Understanding the structure of food webs, and the mechanisms that give rise to this structure, is one of the most challenging problems in ecology. We analyze from a statistical physics perspective the network structure of model food webs and of 15 community food webs from a variety of environments, including freshwater, marine, estuarine, and terrestrial environments. We perform a theoretical analysis of two recently proposed models for food webs, the niche model of R. J. Williams and N. D. Martinez and the nested-hierarchy model of M.-F. Cattin et al. We find that the two models generate distributions of numbers of prey, predators, and links that are described by the same analytical expressions. Our analytical treatment reveals that a model's capacity to reproduce empirical data is principally determined by its ability to satisfy two conditions: (1) the species' niche values form a totally ordered set and (2) each species has a specific exponentially decaying probability of preying on a given fraction of the species with lower niche values. To test this hypothesis, we generalize the cascade model of J. E. Cohen and C. M. Newman so that it satisfies condition 2 and find that the new model is able to reproduce the properties of empirical food webs, validating our hypothesis. We use our analytical predictions as a guide to the analysis of 15 of the most complete empirical food webs available. We demonstrate that the quantitative unifying patterns that describe the properties of the food-web models considered earlier also describe the majority of the empirical webs considered. We find good agreement between the empirical data and the models for the average distance between species and the average clustering coefficient. Our results strongly support two hypotheses: first, that any model satisfying the two conditions we identify will accurately reproduce a number of the statistical properties of empirical food webs, and second, that the empirical distributions of number of prey and number of predators follow universal functional forms that, without free parameters, match our analytical predictions.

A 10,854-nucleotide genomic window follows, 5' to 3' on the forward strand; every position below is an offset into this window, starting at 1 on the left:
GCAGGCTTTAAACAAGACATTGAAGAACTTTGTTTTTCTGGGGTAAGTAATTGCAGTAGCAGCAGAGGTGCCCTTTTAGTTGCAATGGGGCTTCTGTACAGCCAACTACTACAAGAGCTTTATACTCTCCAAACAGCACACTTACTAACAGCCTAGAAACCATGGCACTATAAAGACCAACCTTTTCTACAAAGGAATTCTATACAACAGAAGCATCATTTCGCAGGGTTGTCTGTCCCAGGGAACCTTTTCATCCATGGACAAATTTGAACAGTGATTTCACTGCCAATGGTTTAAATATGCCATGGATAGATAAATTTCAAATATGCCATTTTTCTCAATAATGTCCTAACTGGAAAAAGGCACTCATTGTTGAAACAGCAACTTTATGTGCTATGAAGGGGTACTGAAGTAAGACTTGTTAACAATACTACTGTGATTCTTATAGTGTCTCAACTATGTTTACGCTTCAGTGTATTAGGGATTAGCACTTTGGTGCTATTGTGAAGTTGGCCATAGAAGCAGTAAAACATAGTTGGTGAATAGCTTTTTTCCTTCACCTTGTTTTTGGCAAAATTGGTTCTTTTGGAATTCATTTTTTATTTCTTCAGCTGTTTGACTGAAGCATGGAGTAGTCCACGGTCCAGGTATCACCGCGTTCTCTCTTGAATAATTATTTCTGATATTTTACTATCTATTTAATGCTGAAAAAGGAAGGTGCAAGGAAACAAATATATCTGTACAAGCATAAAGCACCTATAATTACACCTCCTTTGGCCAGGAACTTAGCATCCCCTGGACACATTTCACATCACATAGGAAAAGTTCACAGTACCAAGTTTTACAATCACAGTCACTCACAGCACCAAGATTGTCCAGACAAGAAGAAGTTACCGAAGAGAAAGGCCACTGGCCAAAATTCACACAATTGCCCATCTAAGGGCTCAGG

- Complex networks
- Food webs, model vs. empirical
- Food-web patterns
- Food-web structure
- Network structure
ASJC Scopus subject areas
- Ecology, Evolution, Behavior and Systematics